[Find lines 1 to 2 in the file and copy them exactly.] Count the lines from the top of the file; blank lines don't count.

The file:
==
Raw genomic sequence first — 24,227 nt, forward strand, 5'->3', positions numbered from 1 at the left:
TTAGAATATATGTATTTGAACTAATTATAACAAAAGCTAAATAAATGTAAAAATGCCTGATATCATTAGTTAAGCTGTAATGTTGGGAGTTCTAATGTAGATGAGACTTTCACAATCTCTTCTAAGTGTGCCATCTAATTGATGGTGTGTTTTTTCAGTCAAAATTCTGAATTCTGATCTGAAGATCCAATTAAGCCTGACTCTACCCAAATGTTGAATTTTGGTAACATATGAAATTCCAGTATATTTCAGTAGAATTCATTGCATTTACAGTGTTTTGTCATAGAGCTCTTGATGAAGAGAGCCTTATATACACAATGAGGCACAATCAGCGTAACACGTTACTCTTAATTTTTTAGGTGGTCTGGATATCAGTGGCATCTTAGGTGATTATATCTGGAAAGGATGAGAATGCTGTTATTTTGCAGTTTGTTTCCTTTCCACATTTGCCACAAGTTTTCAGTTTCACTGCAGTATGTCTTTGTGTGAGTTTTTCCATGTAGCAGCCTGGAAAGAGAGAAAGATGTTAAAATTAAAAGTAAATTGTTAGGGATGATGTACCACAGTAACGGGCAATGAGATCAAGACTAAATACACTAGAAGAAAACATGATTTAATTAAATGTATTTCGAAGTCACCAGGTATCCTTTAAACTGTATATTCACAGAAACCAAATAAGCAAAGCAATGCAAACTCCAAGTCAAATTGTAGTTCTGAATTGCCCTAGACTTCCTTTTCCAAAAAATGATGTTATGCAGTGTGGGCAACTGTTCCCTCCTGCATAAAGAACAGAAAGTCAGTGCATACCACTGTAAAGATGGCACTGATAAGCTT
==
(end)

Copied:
Raw genomic sequence first — 24,227 nt, forward strand, 5'->3', positions numbered from 1 at the left:
TTAGAATATATGTATTTGAACTAATTATAACAAAAGCTAAATAAATGTAAAAATGCCTGATATCATTAGTTAAGCTGTAATGTTGGGAGTTCTAATGTAGATGAGACTTTCACAATCTCTTCTAAGTGTGCCATCTAATTGATGGTGTGTTTTTTCAGTCAAAATTCTGAATTCTGATCTGAAGATCCAATTAAGCCTGACTCTACCCAAATGTTGAATTTTGGTAACATATGAAATTCCAGTATATTTCAGTAGAATTCATTGCATTTACAGTGTTTTGTCATAGAGCTCTTGATGAAGAGAGCCTTATATACACAATGAGGCACAATCAGCGTAACACGTTACTCTTAATTTTTTAGGTGGTCTGGATATCAGTGGCATCTTAGGTGATTATATCTGGAAAGGATGAGAATGCTGTTATTTTGCAGTTTGTTTCCTTTCCACATTTGCCACAAGTTTTCAGTTTCACTGCAGTATGTCTTTGTGTGAGTTTTTCCATGTAGCAGCCTGGAAAGAGAGAAAGATGTTAAAATTAAAAGTAAATTGTTAGGGATGATGTACCACAGTAACGGGCAATGAGATCAAGACTAAATACACTAGAAGAAAACATGATTTAATTAAATGTATTTCGAAGTCACCAGGTATCCTTTAAACTGTATATTCACAGAAACCAAATAAGCAAAGCAATGCAAACTCCAAGTCAAATTGTAGTTCTGAATTGCCCTAGACTTCCTTTTCCAAAAAATGATGTTATGCAGTGTGGGCAACTGTTCCCTCCTGCATAAAGAACAGAAAGTCAGTGCATACCACTGTAAAGATGGCACTGATAAGCTT